interested in ergonomics and would like to continue studying this
fascinating and diverse subject, there are several options open to you.
Avoiding the temptation to be very
silly here, someone who has qualified and works
in ergonomics (er·go·nom·ics) is called an ergonomist (er·gon·o·mist).
can study a degree in ergonomics or one that combines ergonomics with
another related subject, like information technology.
are, at present, two undergraduate degree courses in ergonomics
offered by Loughborough University.
two B.Sc. Degrees in Ergonomics at Loughborough University are
the only full undergraduate programmes available in the United
Kingdom, and are offered from the Department of Human Sciences.
The first of these is the 3-year degree, and the second is a
4-year degree with a sandwich year in industry. The aim of
all of these degrees is to enable you to become a professional
Ergonomist, practising as such in the United Kingdom (in other
words, the degree is not just about theory, but about practice
programmes fulfil the requirements for full membership of the
Ergonomics Society (the professional body for ergonomists), and
meet the technical requirements for accreditation as a European
Ergonomist, enabling you to practise anywhere in the European
Union (you will need some years of professional practice after
you have left to gain this qualification).
programmes have as their core, the disciplines of psychology,
anatomy and physiology, and ergonomics in design, running
through all three academic years. In Year 1 these are
treated as separate disciplines, as in most Universities;
however, from then on there is more and more mixing of these
pure disciplines to produce the unique blend that is ergonomics,
including the introduction of other important professional
subjects such as the environment, cultural influences, and so
on. In the final year there is a range of modules
available for you to specialise in your particular interests -
for example, in health and safety; in consumer products and
their design; in organisational design; and in the ergonomics of
scope of Ergonomics is enormous; if you think you might be
interested, please see the course details on the Loughborough
University web site (go
(and find out about an oil tanker
Several other first
degree courses have options in ergonomics or human factors.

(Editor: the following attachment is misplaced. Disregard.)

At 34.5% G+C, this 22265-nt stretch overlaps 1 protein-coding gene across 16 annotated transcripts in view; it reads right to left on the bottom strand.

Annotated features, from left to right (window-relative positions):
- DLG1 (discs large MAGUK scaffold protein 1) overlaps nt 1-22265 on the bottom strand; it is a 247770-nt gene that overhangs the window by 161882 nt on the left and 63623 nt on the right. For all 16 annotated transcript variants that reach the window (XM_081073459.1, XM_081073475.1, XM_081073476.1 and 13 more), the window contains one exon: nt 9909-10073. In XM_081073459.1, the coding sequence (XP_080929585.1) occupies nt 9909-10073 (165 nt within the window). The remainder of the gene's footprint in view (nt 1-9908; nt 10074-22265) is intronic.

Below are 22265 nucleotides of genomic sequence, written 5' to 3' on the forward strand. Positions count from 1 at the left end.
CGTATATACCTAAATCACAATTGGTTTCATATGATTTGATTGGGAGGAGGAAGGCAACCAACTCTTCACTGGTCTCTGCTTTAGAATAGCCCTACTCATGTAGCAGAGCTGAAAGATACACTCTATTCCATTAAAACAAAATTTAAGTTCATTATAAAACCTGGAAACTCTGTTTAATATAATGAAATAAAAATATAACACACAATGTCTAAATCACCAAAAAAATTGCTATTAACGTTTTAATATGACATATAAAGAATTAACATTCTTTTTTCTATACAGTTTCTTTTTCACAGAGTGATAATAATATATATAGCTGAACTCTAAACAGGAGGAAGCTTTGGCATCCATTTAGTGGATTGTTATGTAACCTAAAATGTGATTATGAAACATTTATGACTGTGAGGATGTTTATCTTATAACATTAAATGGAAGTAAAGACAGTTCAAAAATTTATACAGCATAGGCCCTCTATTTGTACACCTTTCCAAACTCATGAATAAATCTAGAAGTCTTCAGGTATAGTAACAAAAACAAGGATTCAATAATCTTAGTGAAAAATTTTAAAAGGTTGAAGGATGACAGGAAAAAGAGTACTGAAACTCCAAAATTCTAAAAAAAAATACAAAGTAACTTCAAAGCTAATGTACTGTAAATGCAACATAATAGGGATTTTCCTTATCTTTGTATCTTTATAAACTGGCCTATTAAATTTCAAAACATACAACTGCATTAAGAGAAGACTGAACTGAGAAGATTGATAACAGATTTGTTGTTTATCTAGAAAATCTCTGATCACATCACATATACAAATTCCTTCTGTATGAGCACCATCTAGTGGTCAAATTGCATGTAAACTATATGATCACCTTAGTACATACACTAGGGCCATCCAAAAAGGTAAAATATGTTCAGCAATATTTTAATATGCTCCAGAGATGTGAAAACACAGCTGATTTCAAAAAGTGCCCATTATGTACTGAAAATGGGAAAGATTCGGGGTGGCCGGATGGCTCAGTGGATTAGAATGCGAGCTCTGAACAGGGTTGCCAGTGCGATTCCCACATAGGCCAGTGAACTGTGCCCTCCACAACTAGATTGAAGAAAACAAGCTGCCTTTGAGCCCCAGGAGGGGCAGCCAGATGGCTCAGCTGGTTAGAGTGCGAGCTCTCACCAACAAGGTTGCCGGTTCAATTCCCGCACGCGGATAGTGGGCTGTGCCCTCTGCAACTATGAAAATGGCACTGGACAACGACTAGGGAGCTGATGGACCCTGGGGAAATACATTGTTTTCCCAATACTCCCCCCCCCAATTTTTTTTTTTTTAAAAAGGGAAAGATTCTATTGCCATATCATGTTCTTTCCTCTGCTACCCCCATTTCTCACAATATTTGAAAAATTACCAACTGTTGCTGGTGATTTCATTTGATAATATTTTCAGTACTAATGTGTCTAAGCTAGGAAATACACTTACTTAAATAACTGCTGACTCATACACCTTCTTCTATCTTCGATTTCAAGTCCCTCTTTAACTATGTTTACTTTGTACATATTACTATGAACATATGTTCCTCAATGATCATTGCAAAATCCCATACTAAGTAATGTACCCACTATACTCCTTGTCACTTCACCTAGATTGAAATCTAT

However, most ergonomists start their careers by taking a first
degree centred in another subject and then going on to follow a
Masters Degree in ergonomics. A wide range of Masters are
available, both in the UK and overseas and it is also possible
to study at home via 'distance learning'.
choice of relevant undergraduate courses is very wide. You might
wish to select a subject that forms part of the foundations of ergonomics (e.g.
biology, physiology, psychology, etc.) or one which focuses on an
application area (computing, design, physiotherapy, etc.). The
ergonomics community is diverse; throughout the world you will find people who have
come to ergonomics via a very wide variety of routes - what is important
is that you choose the one that is best for you. Of course, in
addition to these specific undergraduate/postgraduate courses, there are
a number of others which contain considerable amounts of ergonomics,
although it is not their main focus.
the courses that the IEHF recognises for
membership applications are listed on the IEHF's main web
or you might like to ask us about your
proposals. The IEHF's main site also outlines the various
grades of membership appropriate for the different stages in
your career (go
can train further and take a Masters degree. Students studying
for Masters degrees in ergonomics usually have other
qualifications in psychology, biology, design, engineering,
physiotherapy or other related subjects before undertaking a
Masters degree. There are a
number of BSc degree
courses that train people to become professional ergonomists.
There is one undergraduate degree course in ergonomics at Loughborough
lots of companies and all over the world! Many ergonomics professionals work in commercial companies,
government departments and research institutions
– including areas such as product design, health and
safety, management, and research and development (R&D).
There is also an increasing number of specialist
consultancy companies, who offer advice and services to a wide
range of clients, in all areas of ergonomics.
Many ergonomists work in research organisations, including
Universities and other institutions – some specialising in
particular areas of the subject, and others contributing to